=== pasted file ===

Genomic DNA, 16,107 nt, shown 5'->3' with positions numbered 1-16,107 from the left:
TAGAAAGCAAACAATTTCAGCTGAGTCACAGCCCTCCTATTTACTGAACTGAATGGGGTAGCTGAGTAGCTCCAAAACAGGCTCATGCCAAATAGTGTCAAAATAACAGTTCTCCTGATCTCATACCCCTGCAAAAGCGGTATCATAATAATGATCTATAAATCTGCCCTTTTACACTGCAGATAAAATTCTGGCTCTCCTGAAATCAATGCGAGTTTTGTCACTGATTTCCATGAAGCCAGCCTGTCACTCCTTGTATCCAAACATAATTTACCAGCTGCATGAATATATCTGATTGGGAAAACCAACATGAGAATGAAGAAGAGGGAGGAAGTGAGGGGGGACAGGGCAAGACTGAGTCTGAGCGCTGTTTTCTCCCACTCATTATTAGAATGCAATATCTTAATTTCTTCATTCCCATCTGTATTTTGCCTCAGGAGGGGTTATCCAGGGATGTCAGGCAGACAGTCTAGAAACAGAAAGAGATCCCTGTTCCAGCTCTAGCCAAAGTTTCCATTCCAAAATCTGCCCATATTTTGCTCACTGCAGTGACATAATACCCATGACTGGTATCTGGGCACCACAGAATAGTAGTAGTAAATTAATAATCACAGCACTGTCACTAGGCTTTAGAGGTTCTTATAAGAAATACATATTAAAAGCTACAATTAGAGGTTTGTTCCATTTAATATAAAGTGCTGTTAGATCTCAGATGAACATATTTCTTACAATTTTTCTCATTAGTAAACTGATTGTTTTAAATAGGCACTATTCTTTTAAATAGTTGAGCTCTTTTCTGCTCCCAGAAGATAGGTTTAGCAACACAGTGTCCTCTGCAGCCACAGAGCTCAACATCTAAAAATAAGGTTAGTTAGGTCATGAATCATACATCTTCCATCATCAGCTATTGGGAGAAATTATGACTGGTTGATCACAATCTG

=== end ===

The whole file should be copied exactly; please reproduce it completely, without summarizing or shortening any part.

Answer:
Genomic DNA, 16,107 nt, shown 5'->3' with positions numbered 1-16,107 from the left:
TAGAAAGCAAACAATTTCAGCTGAGTCACAGCCCTCCTATTTACTGAACTGAATGGGGTAGCTGAGTAGCTCCAAAACAGGCTCATGCCAAATAGTGTCAAAATAACAGTTCTCCTGATCTCATACCCCTGCAAAAGCGGTATCATAATAATGATCTATAAATCTGCCCTTTTACACTGCAGATAAAATTCTGGCTCTCCTGAAATCAATGCGAGTTTTGTCACTGATTTCCATGAAGCCAGCCTGTCACTCCTTGTATCCAAACATAATTTACCAGCTGCATGAATATATCTGATTGGGAAAACCAACATGAGAATGAAGAAGAGGGAGGAAGTGAGGGGGGACAGGGCAAGACTGAGTCTGAGCGCTGTTTTCTCCCACTCATTATTAGAATGCAATATCTTAATTTCTTCATTCCCATCTGTATTTTGCCTCAGGAGGGGTTATCCAGGGATGTCAGGCAGACAGTCTAGAAACAGAAAGAGATCCCTGTTCCAGCTCTAGCCAAAGTTTCCATTCCAAAATCTGCCCATATTTTGCTCACTGCAGTGACATAATACCCATGACTGGTATCTGGGCACCACAGAATAGTAGTAGTAAATTAATAATCACAGCACTGTCACTAGGCTTTAGAGGTTCTTATAAGAAATACATATTAAAAGCTACAATTAGAGGTTTGTTCCATTTAATATAAAGTGCTGTTAGATCTCAGATGAACATATTTCTTACAATTTTTCTCATTAGTAAACTGATTGTTTTAAATAGGCACTATTCTTTTAAATAGTTGAGCTCTTTTCTGCTCCCAGAAGATAGGTTTAGCAACACAGTGTCCTCTGCAGCCACAGAGCTCAACATCTAAAAATAAGGTTAGTTAGGTCATGAATCATACATCTTCCATCATCAGCTATTGGGAGAAATTATGACTGGTTGATCACAATCTG